In short, if I do dd disk-to-disk (e.g. /dev/sda to /dev/sdb), is the capacity of the whole disk also copied?

For example, if sda is actually 1TB and sdb 2TB, after the dd, which would a Linux system regard sdb as, 1TB or 2TB?

I assume that the disk capacity is recorded in a separate ROM or small non-volatile storage, not in any sector of the disk. Or, maybe a couple of sectors of a physical disk might be always reserved.

I'd like to migrate systems on an old 1TB hard disk to a new 2TB one with minimal pain. The old disk won't be used. I thought dd might do. The only part that I wasn't sure is if I do dd & the size of the disk capacity is ever copied just like the partition table, the new 2TB disk would become 1TB. I wanted to make sure before actually doing dd.

My Google search was not fruitful, so finally I decided to post a question here.

If all the systems were Linux, I'd consider rsync partition-to-partition & grub-install. However, unfortunately, I have one Windows and do not have a Windows installation usb. I am not sure how to re-install and/or reconfigure Windows boot loader after rsync.


HDD size in actual "physical" terms of platter/heads is stored in a internal ROM but it is not user-accessible. Modern HDDs (and SSDs) expose an abstraction called LBA (logical block addressing), which basically tell the OS how many user-addressable sectors the disk has.

dd simply reads until EOF (end-of-file), which can either be the end of disk or partition. Copying your entire 1 TB disk to the 2 TB one with dd will end with a maximum of 1 TB partitioned space on you destination disk - ie: the original MBR/GPT does not know anything about the additional space at the end.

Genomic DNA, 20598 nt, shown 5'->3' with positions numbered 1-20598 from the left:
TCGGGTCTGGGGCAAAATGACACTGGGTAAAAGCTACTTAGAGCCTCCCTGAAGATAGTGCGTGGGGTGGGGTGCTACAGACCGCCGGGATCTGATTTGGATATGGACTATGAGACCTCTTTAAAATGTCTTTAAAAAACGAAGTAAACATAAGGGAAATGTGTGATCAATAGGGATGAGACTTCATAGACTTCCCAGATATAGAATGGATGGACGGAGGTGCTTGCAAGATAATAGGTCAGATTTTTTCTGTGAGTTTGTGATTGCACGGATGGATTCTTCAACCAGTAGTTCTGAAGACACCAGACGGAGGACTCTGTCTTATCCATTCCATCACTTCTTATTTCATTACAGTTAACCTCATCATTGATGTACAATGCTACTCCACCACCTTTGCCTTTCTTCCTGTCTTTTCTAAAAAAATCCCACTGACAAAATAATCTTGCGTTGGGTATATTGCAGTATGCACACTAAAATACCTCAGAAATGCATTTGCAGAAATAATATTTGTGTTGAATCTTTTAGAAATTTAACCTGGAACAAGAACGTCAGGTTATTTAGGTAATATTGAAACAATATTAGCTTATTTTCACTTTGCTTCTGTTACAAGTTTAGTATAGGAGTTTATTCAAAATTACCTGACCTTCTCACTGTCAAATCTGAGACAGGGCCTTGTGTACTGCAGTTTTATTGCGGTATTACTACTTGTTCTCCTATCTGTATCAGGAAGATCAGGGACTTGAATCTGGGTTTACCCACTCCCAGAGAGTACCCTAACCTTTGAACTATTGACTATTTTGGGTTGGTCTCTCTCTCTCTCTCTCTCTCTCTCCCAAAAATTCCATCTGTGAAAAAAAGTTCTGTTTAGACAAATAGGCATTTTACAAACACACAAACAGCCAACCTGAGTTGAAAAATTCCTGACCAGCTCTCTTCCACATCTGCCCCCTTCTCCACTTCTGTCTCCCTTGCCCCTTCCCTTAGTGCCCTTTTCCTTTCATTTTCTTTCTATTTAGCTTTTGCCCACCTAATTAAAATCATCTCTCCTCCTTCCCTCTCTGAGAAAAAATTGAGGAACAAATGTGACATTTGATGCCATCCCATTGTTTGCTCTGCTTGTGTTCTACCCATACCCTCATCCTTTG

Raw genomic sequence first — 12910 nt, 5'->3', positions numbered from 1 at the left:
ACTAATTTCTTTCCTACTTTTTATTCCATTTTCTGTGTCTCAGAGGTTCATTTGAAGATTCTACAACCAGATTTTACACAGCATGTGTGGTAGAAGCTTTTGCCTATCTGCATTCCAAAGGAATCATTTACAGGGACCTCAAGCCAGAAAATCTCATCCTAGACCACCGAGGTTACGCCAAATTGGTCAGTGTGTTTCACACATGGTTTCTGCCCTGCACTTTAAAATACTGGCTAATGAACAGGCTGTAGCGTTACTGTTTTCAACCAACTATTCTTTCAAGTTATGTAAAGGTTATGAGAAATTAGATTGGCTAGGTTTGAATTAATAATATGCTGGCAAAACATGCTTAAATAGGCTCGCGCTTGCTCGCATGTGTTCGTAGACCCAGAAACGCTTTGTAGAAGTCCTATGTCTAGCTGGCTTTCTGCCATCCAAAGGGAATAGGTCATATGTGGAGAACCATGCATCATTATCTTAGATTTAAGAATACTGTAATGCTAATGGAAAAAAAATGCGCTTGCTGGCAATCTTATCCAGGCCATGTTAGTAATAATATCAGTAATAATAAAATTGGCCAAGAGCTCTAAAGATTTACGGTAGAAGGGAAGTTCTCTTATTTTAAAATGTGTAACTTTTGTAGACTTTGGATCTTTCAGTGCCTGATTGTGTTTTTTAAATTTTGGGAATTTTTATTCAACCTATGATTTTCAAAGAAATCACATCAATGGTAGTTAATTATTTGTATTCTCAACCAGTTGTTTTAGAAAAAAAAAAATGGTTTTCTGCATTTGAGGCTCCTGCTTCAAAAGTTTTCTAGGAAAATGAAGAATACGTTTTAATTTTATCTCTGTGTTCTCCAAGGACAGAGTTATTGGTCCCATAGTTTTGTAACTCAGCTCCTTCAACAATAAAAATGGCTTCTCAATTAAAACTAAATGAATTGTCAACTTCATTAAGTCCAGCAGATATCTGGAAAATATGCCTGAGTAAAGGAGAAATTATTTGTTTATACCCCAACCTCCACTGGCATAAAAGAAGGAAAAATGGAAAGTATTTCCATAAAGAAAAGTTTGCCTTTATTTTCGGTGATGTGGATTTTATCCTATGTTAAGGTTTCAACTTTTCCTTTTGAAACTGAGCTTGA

Think about a small box put inside a larger one: object inside the smaller box does not "know" anything about the available outer space. At the same time, to use the additional space provided by your 2 TB disk you need to modify the original MBR/GPT creating additional partitions or expanding the last one.

When copying at user level via tools as cp or rsync, you do not need this simply because your 2 TB disk will (hopefully) be already partitioned to use all the available space, with the filesystem sized according.

  • Thank you! I guess I caused some miscommunication. I was wondering if I do dd, I worried that I would not be able to "expand the last partition" or create a new one in the unallocated space." I thought there must be some meta-information that tells, say, parted or gparted the maximum usable capacity of the give disk. If that maximum capacity information were in the partition table, I thought the 1TB would be never used. However, it seems like the size is in a ROM, and there's a protocol for an OS to access it. – Stephen Jan 19 at 18:50

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